There were a bunch of rest stops along the route. Plenty of cyclists were taking part – it was sold out – but it never felt crowded. You would see people passing by but wouldn’t be in large groups. The nice thing about the island is that there is not a huge amount of traffic, so it is a great place to ride. I would occasionally see some familiar faces from earlier in the ride too. It ended up back at Lopez Village where they had laid on some food. I bumped into a couple of guys I had seen before, and we had lunch and then rode back towards the ferry.
The ferry ride back was a nice way to end off the day and I was able to pack up my stuff in the car and head home. The day was so much fun, and I hope the video shows just how good it was. The guys that had been unable to join clearly liked the video because we ended up setting up a second attempt. We did this a few weeks later and used a later ferry to start the day so it was a more relaxed affair.
With a nice forecast, the wind in the right direction and an indication of some operations, I figured a day off was worthwhile and headed up to Coupeville to see if I could get some Growler operations. I was pleased to see the fire trucks getting ready when I arrived, and that the meatball was at the north end. Looked like I was going to be in luck. Yes and no! I did get some ops and plenty of patterns but only a couple of jets actually showed up. Fortunately, one of them was a squadron color jet so I was able to get a bunch of shots to play with. I also shot a load of video so here is the edit of that too. Could have been a busier day but they finished up and the crews headed off so I did the same.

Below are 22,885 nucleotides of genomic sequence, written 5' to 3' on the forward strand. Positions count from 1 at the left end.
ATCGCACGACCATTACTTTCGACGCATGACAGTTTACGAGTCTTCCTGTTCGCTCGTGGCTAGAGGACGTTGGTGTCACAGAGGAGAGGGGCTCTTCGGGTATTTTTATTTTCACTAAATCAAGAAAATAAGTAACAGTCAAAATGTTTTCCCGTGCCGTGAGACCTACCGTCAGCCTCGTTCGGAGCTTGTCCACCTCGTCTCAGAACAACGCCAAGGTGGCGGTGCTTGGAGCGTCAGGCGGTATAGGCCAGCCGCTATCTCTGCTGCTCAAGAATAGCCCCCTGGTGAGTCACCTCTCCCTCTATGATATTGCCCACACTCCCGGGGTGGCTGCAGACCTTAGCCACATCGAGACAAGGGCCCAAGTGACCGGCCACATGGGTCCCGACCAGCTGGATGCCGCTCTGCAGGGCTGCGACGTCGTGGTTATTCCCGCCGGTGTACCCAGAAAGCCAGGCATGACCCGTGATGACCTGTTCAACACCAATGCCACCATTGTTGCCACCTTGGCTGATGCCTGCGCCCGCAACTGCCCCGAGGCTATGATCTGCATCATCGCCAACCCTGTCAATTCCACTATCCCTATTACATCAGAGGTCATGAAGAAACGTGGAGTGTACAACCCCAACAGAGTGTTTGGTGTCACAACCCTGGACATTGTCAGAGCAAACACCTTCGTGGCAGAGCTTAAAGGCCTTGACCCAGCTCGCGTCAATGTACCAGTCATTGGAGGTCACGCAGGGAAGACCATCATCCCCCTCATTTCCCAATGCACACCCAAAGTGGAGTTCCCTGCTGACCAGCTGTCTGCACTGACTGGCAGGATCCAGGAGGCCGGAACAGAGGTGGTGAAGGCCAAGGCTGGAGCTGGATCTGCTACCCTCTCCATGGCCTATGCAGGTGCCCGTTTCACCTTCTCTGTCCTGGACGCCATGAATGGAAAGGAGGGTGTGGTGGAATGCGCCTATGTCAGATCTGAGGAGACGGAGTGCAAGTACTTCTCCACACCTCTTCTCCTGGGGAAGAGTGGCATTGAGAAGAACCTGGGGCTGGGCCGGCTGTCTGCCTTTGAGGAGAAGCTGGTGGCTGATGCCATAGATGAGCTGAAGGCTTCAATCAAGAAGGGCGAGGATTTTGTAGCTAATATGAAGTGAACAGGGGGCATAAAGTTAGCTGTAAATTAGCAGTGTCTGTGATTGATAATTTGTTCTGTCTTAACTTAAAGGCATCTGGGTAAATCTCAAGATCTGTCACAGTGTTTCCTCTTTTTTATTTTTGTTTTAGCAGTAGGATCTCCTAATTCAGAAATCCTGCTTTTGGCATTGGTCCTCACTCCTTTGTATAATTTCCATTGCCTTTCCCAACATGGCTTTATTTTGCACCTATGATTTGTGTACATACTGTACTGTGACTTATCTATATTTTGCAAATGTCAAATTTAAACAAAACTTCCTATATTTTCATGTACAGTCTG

The selection of Magisters at California City was the subject of a previous post. The day continued to improve, though, as a bunch of people showed up to take one of the planes flying. They had come from France and had a crew of people both helping launch and also filming them in the process. We were allowed to hang out close by to watch them go. This did mean having to deal with the intense noise from the tiny turbojets that power the plane.
I shot both stills and video and we were able to get out close by the runway. The video of the launch preparations was fun, but I wanted stills of the jet airborne, so I focused on getting those instead. The Magister is a great looking little jet and, I imagine it is a bunch of fun to have some that are airworthy. I imagine that, as warbirds go, it is probably one of the more affordable ones!